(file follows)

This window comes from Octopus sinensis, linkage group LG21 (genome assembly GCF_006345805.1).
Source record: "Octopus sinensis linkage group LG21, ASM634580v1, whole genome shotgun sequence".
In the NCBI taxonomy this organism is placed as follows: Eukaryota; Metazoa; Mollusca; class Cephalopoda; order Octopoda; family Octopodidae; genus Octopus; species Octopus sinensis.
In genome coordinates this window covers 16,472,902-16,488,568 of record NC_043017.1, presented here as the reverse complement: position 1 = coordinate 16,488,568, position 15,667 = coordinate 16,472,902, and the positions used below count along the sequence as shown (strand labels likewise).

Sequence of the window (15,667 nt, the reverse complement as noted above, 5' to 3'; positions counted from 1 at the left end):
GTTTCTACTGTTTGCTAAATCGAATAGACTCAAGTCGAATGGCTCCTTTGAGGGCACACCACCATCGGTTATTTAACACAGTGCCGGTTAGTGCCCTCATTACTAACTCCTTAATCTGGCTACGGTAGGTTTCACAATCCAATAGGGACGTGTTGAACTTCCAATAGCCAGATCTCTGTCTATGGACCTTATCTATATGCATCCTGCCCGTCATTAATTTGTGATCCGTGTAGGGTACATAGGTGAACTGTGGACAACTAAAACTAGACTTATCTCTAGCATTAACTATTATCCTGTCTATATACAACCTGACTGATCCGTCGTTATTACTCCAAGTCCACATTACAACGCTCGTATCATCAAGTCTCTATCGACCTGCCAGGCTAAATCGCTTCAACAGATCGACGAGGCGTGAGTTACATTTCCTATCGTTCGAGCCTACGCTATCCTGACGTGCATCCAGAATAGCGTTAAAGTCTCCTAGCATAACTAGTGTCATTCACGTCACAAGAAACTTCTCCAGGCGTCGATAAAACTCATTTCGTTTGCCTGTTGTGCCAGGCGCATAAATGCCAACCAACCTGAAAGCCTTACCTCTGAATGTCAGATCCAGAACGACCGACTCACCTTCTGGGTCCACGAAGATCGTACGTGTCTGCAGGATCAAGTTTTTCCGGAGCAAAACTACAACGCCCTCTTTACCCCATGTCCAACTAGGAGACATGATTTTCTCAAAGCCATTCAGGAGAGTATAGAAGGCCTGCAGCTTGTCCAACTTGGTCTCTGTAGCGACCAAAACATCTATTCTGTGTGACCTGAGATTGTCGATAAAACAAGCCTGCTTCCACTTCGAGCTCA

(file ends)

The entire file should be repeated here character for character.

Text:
This window comes from Octopus sinensis, linkage group LG21 (genome assembly GCF_006345805.1).
Source record: "Octopus sinensis linkage group LG21, ASM634580v1, whole genome shotgun sequence".
In the NCBI taxonomy this organism is placed as follows: Eukaryota; Metazoa; Mollusca; class Cephalopoda; order Octopoda; family Octopodidae; genus Octopus; species Octopus sinensis.
In genome coordinates this window covers 16,472,902-16,488,568 of record NC_043017.1, presented here as the reverse complement: position 1 = coordinate 16,488,568, position 15,667 = coordinate 16,472,902, and the positions used below count along the sequence as shown (strand labels likewise).

Sequence of the window (15,667 nt, the reverse complement as noted above, 5' to 3'; positions counted from 1 at the left end):
GTTTCTACTGTTTGCTAAATCGAATAGACTCAAGTCGAATGGCTCCTTTGAGGGCACACCACCATCGGTTATTTAACACAGTGCCGGTTAGTGCCCTCATTACTAACTCCTTAATCTGGCTACGGTAGGTTTCACAATCCAATAGGGACGTGTTGAACTTCCAATAGCCAGATCTCTGTCTATGGACCTTATCTATATGCATCCTGCCCGTCATTAATTTGTGATCCGTGTAGGGTACATAGGTGAACTGTGGACAACTAAAACTAGACTTATCTCTAGCATTAACTATTATCCTGTCTATATACAACCTGACTGATCCGTCGTTATTACTCCAAGTCCACATTACAACGCTCGTATCATCAAGTCTCTATCGACCTGCCAGGCTAAATCGCTTCAACAGATCGACGAGGCGTGAGTTACATTTCCTATCGTTCGAGCCTACGCTATCCTGACGTGCATCCAGAATAGCGTTAAAGTCTCCTAGCATAACTAGTGTCATTCACGTCACAAGAAACTTCTCCAGGCGTCGATAAAACTCATTTCGTTTGCCTGTTGTGCCAGGCGCATAAATGCCAACCAACCTGAAAGCCTTACCTCTGAATGTCAGATCCAGAACGACCGACTCACCTTCTGGGTCCACGAAGATCGTACGTGTCTGCAGGATCAAGTTTTTCCGGAGCAAAACTACAACGCCCTCTTTACCCCATGTCCAACTAGGAGACATGATTTTCTCAAAGCCATTCAGGAGAGTATAGAAGGCCTGCAGCTTGTCCAACTTGGTCTCTGTAGCGACCAAAACATCTATTCTGTGTGACCTGAGATTGTCGATAAAACAAGCCTGCTTCCACTTCGAGCTCA